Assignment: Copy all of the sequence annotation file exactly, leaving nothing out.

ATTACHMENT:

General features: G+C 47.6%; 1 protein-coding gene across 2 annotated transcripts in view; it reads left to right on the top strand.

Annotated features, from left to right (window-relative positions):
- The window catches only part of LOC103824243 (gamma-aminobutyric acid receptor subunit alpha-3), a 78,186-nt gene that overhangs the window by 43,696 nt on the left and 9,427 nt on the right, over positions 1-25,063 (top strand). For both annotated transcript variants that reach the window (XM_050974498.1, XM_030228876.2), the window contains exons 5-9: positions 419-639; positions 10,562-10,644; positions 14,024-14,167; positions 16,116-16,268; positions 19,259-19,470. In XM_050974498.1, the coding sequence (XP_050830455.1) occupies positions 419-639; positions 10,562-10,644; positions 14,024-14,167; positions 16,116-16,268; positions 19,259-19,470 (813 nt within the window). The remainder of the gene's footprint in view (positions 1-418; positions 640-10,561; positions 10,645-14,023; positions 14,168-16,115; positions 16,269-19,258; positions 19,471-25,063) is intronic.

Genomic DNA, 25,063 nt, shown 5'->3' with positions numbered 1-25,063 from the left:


General features: G+C 47.6%; 1 protein-coding gene across 2 annotated transcripts in view; it reads left to right on the top strand.

Annotated features, from left to right (window-relative positions):
- The window catches only part of LOC103824243 (gamma-aminobutyric acid receptor subunit alpha-3), a 78,186-nt gene that overhangs the window by 43,696 nt on the left and 9,427 nt on the right, over positions 1-25,063 (top strand). For both annotated transcript variants that reach the window (XM_050974498.1, XM_030228876.2), the window contains exons 5-9: positions 419-639; positions 10,562-10,644; positions 14,024-14,167; positions 16,116-16,268; positions 19,259-19,470. In XM_050974498.1, the coding sequence (XP_050830455.1) occupies positions 419-639; positions 10,562-10,644; positions 14,024-14,167; positions 16,116-16,268; positions 19,259-19,470 (813 nt within the window). The remainder of the gene's footprint in view (positions 1-418; positions 640-10,561; positions 10,645-14,023; positions 14,168-16,115; positions 16,269-19,258; positions 19,471-25,063) is intronic.

Genomic DNA, 25,063 nt, shown 5'->3' with positions numbered 1-25,063 from the left: